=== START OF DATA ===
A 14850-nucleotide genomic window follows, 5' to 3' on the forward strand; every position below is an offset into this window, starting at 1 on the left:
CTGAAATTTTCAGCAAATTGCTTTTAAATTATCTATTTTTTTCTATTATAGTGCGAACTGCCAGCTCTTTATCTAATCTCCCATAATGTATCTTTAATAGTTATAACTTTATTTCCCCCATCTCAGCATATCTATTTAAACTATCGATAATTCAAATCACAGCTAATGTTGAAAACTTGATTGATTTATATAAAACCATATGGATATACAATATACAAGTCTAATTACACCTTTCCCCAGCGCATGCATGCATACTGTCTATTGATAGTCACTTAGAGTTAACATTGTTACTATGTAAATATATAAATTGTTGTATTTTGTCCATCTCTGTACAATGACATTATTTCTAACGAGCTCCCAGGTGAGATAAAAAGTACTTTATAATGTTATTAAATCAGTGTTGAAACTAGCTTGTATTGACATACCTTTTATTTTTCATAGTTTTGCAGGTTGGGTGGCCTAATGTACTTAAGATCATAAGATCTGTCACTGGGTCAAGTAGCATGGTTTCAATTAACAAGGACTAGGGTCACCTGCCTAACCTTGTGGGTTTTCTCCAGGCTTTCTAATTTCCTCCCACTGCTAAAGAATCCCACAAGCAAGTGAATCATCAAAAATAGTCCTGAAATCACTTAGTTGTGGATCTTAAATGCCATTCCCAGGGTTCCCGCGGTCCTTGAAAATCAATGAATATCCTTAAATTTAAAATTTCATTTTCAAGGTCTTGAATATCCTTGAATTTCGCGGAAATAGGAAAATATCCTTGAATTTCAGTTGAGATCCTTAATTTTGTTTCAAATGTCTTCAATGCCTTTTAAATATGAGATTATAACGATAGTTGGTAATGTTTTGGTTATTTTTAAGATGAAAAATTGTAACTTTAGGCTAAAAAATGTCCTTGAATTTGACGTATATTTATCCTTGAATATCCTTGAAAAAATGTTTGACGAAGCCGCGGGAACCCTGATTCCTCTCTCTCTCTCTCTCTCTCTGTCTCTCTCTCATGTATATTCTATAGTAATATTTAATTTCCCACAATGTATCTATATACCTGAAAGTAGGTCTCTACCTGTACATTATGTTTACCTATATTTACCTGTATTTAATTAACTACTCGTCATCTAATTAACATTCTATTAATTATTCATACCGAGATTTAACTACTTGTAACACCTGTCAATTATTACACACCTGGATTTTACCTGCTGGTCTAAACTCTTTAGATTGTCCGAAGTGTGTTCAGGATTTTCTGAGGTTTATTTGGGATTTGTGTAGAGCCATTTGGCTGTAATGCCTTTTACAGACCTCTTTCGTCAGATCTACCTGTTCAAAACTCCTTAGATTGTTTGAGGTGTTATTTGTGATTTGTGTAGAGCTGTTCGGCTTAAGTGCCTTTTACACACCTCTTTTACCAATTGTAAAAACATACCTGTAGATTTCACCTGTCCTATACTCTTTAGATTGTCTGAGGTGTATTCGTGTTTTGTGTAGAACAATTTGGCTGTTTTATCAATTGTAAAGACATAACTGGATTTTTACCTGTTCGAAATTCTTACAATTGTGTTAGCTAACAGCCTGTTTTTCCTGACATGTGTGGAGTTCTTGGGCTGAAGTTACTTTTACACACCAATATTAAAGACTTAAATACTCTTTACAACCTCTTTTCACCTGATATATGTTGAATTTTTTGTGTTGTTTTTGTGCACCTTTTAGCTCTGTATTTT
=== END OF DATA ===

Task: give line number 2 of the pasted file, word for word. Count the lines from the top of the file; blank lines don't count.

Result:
CTGAAATTTTCAGCAAATTGCTTTTAAATTATCTATTTTTTTCTATTATAGTGCGAACTGCCAGCTCTTTATCTAATCTCCCATAATGTATCTTTAATAGTTATAACTTTATTTCCCCCATCTCAGCATATCTATTTAAACTATCGATAATTCAAATCACAGCTAATGTTGAAAACTTGATTGATTTATATAAAACCATATGGATATACAATATACAAGTCTAATTACACCTTTCCCCAGCGCATGCATGCATACTGTCTATTGATAGTCACTTAGAGTTAACATTGTTACTATGTAAATATATAAATTGTTGTATTTTGTCCATCTCTGTACAATGACATTATTTCTAACGAGCTCCCAGGTGAGATAAAAAGTACTTTATAATGTTATTAAATCAGTGTTGAAACTAGCTTGTATTGACATACCTTTTATTTTTCATAGTTTTGCAGGTTGGGTGGCCTAATGTACTTAAGATCATAAGATCTGTCACTGGGTCAAGTAGCATGGTTTCAATTAACAAGGACTAGGGTCACCTGCCTAACCTTGTGGGTTTTCTCCAGGCTTTCTAATTTCCTCCCACTGCTAAAGAATCCCACAAGCAAGTGAATCATCAAAAATAGTCCTGAAATCACTTAGTTGTGGATCTTAAATGCCATTCCCAGGGTTCCCGCGGTCCTTGAAAATCAATGAATATCCTTAAATTTAAAATTTCATTTTCAAGGTCTTGAATATCCTTGAATTTCGCGGAAATAGGAAAATATCCTTGAATTTCAGTTGAGATCCTTAATTTTGTTTCAAATGTCTTCAATGCCTTTTAAATATGAGATTATAACGATAGTTGGTAATGTTTTGGTTATTTTTAAGATGAAAAATTGTAACTTTAGGCTAAAAAATGTCCTTGAATTTGACGTATATTTATCCTTGAATATCCTTGAAAAAATGTTTGACGAAGCCGCGGGAACCCTGATTCCTCTCTCTCTCTCTCTCTCTCTGTCTCTCTCTCATGTATATTCTATAGTAATATTTAATTTCCCACAATGTATCTATATACCTGAAAGTAGGTCTCTACCTGTACATTATGTTTACCTATATTTACCTGTATTTAATTAACTACTCGTCATCTAATTAACATTCTATTAATTATTCATACCGAGATTTAACTACTTGTAACACCTGTCAATTATTACACACCTGGATTTTACCTGCTGGTCTAAACTCTTTAGATTGTCCGAAGTGTGTTCAGGATTTTCTGAGGTTTATTTGGGATTTGTGTAGAGCCATTTGGCTGTAATGCCTTTTACAGACCTCTTTCGTCAGATCTACCTGTTCAAAACTCCTTAGATTGTTTGAGGTGTTATTTGTGATTTGTGTAGAGCTGTTCGGCTTAAGTGCCTTTTACACACCTCTTTTACCAATTGTAAAAACATACCTGTAGATTTCACCTGTCCTATACTCTTTAGATTGTCTGAGGTGTATTCGTGTTTTGTGTAGAACAATTTGGCTGTTTTATCAATTGTAAAGACATAACTGGATTTTTACCTGTTCGAAATTCTTACAATTGTGTTAGCTAACAGCCTGTTTTTCCTGACATGTGTGGAGTTCTTGGGCTGAAGTTACTTTTACACACCAATATTAAAGACTTAAATACTCTTTACAACCTCTTTTCACCTGATATATGTTGAATTTTTTGTGTTGTTTTTGTGCACCTTTTAGCTCTGTATTTT